07 December 2010

The Feel of Peace

Every night when we put the girls to bed, we lay down with each of them for a short while; five, ten minutes, tops.  This started with Ainsley, who would cry for close to an hour if we didn't stay with her for a little bit after we read a book, said our prayers and hugged and kissed good night.  Ten minutes of snuggling with your toddler is a far better use of our time than listening to one or both of them scream for thirty minutes.

Alanna is our quiet bedtime girl:  once storytime is done, she wants to go to sleep.  Generally she tells us to leave after a minute or two of snuggle time, as opposed to Ainsley, who wants us to "tell me about my day, Daddy," and always asks for us to stay longer than we should.  Tonight, as I was laying down with Alanna, she quietly reached out her hand and touched my face.  You might even say she caressed it, moving her hand gently over my eyes, my cheek, my nose and lips, and my forehead.  This is a rare thing, and it cut to the very core of me.  It was a precious moment of joy that I'm still savoring an hour later.

We don't have "a church" right now.  Oh, sure, Beloved is working in a perfectly nice Methodist congregation, and the girls attend Sunday School there.  But we lost our church in the Unbloggableness, and I'm finding it very, very hard to pony up the desire to get involved somewhere else.  We transferred our membership to another Lutheran congregation, but due to our respective calls to other worshiping communities we've been dead weight on the membership roll, and even if that wasn't the case, I'm not sure either one of us are ready to stick our necks out just yet.  It's no reflection on any of the churches in town at this point - it is, for me, a reflection of the ongoing healing process, and learning how to trust again.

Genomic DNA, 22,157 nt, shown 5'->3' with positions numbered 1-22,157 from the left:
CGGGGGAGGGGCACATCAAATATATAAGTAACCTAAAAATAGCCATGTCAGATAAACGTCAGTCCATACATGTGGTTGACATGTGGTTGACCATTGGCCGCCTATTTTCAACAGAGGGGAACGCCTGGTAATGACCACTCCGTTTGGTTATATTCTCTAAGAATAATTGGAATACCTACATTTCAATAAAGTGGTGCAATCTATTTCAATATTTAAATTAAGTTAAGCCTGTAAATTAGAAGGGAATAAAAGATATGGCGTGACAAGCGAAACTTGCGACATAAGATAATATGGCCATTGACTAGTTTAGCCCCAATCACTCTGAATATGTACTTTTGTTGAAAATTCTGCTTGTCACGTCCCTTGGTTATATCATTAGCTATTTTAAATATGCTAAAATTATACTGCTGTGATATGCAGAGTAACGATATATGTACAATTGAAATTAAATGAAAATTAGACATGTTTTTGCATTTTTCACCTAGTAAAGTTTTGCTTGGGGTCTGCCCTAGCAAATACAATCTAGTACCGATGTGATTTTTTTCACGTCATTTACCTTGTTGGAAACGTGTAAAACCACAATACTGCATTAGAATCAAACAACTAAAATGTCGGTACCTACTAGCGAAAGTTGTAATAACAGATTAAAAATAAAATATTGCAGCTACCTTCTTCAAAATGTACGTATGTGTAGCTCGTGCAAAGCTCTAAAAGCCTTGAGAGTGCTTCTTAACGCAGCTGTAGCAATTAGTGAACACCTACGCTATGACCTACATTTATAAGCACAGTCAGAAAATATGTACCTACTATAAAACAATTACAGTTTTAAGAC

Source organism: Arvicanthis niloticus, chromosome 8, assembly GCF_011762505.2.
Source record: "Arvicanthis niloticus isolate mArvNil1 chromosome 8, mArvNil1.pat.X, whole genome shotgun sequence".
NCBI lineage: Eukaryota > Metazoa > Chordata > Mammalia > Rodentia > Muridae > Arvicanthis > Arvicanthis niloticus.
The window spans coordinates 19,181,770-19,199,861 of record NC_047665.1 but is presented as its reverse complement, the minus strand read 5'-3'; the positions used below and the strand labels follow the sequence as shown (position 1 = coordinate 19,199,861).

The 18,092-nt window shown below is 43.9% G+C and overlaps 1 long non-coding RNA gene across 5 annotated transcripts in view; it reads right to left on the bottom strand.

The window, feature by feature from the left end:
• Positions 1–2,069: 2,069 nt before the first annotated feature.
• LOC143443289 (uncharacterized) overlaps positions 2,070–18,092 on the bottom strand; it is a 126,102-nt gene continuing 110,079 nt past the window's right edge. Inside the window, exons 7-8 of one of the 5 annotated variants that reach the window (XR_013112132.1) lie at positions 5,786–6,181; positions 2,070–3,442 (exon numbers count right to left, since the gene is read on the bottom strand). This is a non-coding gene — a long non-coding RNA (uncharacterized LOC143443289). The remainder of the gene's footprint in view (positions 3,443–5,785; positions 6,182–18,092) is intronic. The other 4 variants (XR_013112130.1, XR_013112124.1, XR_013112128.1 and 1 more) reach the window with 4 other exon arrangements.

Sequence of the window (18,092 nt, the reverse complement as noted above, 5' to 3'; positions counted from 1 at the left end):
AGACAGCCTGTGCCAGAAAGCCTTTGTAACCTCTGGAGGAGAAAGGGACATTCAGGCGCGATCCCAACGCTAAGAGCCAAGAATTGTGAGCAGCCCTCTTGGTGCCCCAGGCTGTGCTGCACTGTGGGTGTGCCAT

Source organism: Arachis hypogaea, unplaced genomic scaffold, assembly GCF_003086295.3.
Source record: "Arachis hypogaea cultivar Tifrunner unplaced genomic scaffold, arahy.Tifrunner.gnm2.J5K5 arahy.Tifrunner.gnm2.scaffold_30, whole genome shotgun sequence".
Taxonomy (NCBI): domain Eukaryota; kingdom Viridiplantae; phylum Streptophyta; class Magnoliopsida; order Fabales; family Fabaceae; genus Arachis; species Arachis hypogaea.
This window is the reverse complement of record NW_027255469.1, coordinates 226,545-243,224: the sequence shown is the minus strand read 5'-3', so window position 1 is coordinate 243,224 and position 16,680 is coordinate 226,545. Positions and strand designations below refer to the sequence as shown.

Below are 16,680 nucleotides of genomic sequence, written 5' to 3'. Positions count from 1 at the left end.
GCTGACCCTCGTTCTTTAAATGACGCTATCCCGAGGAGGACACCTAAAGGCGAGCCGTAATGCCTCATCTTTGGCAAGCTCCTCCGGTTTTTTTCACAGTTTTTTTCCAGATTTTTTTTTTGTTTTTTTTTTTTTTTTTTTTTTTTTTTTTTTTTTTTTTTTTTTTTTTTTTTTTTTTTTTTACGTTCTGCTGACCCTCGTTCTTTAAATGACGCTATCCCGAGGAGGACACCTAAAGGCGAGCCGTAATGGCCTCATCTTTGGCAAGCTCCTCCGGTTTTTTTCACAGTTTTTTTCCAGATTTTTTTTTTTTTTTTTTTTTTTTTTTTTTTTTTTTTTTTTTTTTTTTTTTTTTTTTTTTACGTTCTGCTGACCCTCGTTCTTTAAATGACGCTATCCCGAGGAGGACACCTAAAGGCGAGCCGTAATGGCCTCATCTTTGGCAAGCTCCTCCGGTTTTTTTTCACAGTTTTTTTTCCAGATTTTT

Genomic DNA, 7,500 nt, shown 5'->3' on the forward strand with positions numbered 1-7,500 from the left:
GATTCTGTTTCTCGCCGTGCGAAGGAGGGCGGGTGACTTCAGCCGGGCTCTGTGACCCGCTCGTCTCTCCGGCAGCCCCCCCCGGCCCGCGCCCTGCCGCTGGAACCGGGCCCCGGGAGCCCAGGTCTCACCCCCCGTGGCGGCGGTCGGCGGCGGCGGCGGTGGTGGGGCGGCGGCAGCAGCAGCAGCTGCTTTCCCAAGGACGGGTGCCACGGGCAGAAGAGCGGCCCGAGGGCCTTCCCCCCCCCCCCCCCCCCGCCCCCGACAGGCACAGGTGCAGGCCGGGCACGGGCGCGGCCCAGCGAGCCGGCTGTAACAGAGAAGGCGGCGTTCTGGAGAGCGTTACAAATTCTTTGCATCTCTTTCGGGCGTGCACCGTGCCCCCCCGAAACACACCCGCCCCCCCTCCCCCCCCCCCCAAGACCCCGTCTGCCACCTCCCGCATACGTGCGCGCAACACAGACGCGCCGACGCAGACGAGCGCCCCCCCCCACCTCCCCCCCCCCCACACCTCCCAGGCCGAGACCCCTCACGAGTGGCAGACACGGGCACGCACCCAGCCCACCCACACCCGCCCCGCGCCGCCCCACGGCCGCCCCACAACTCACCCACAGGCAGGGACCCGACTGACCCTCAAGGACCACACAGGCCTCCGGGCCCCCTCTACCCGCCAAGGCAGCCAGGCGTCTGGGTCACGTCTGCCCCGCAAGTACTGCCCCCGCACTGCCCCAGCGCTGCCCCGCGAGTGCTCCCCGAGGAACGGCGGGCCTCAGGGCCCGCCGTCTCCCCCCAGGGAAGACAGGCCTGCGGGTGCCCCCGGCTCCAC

I knew the call to ministry would involve a great deal of sacrifices.  Time, privacy, personal space, weekends, affluence:  these are the things any pastor knows are going to be in short supply once that stole is placed on your shoulders.  The stole symbolizes an ox's yoke - and sometimes it feels just as heavy.  I was ready for all of that.  What I've lost this year, though, is that sense of solidarity with my brothers and sisters in Christ.  I wasn't ready to lose that, and of all the wounds we've taken in the past year, I'm beginning to believe this one will be the longest to heal.

I am by no means a perfect father.  I am by no means a perfect pastor.  But that moment with Alanna tonight was a ray of hope for me.  If this little one, who has cried when I've scolded her and screamed when I've disciplined her, can reach out in a darkened bedroom and gently caress my face, then maybe, just maybe, the time will come when I'll feel I can trust again - that I don't have to carry the yoke all by myself.  Bonhoeffer said the church is truly the church when it gathers "mit einander für einander" - "with one another for one another."  Oh, I'm ready to feel that way again.  Here's hoping this particular advent won't last much longer.

Grace & peace,


  1. Oh, dear brother in Christ. I wrote such a whiny pathetic post on this subject this morning. I'm so glad I didn't post it. Yours is the real deal.

  2. So are you trying to bring me to tears or is that just incidental to what you wrote here?

    Praying for you today, my brother!